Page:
LightBox recently wrote that a number of factors suggest that CRE professionals avoid overconfidence. Stifel investment banking firm Keefe, Bruyette & Woods (KBW) went further, believing the industry is headed for a hard landing.
But more specifically, each had something to say about multifamily. KBW frames the view investors and developers have had of the sector — one of the two unstoppable darlings of the pandemic period. “For the past 15-plus years, multifamily (i.e., the apartment sector) has been perceived as a safe haven asset class as it offers an inflation hedge and fulfills the essential need of housing,” they said. “Alongside growing institutional allocations to CRE, frothy markets bolstered by low interest rates, and surging rental demand coming out of the pandemic, this sentiment caused multifamily valuations, transaction volumes, and construction pipelines to reach record highs in 2021 and through mid-2022.”
The view is understandable in part because people have to live somewhere, so even when rents skyrocketed into 2022, what would people do? As KBW noted, between March 2019 and July 2022, average national cap rates for the category went from 5.54% to 4.63%, a drop that was roughly equal to a 20% change in value. Cap rate spreads also went from an historical 3.23% to 0.67% because people had come to assume that multifamily was a hedge against inflation and recession.
But cap rates are moving up again, from 3.9% to 4.0% over 2022. REIT implied cap rates shifted similarly from 5./7% to 5.8%.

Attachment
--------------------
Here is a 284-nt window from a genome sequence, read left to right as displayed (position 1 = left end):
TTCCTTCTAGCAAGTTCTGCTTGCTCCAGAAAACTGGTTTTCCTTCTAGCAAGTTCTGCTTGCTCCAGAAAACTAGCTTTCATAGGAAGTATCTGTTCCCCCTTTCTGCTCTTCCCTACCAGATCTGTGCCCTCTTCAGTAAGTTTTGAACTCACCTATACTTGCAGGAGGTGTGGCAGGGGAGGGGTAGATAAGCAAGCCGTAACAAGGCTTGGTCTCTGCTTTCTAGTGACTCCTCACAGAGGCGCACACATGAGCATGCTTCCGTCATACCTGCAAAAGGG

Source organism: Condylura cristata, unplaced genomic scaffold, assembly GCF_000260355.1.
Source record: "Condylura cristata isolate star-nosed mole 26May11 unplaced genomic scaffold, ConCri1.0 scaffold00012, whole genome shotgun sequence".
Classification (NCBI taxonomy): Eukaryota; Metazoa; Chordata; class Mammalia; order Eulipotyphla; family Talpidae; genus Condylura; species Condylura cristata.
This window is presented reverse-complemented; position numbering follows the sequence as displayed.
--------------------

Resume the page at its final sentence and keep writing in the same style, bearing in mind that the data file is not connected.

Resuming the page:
Units under construction jumped from 658,000 at the end of 2019 to 934,000 in December 2022.
“These are the highest levels seen since the 1970s,” KBW wrote. “The increased supply has the potential to pressure occupancy, especially in geographic markets that have experienced the most inventory growth.” That includes Dallas, Phoenix, New York, Austin, and Atlanta. Rent growth has slowed substantially in many markets. Large banks slowed CRE originations in the second half of 2022, both because of the strength of the first half of the year and a questionable economy.
Then there is maturing debt — more than $430 billion in multifamily specifically expected between 2023 and 2024, according to LightBox. About a third were likely loans that were transactional in nature, with expectations of renewal in an environment similar to the low rates in force when they were originally planned.
But slowing and challenged is still different from crashing, as LightBox noted. There are still “strong demand drivers” and multifamily remains a “top asset class.”
“Double-digit growth is no longer sustainable, but 5% to 7% growth is still a strong indicator and is a realistic projection,” the firm said.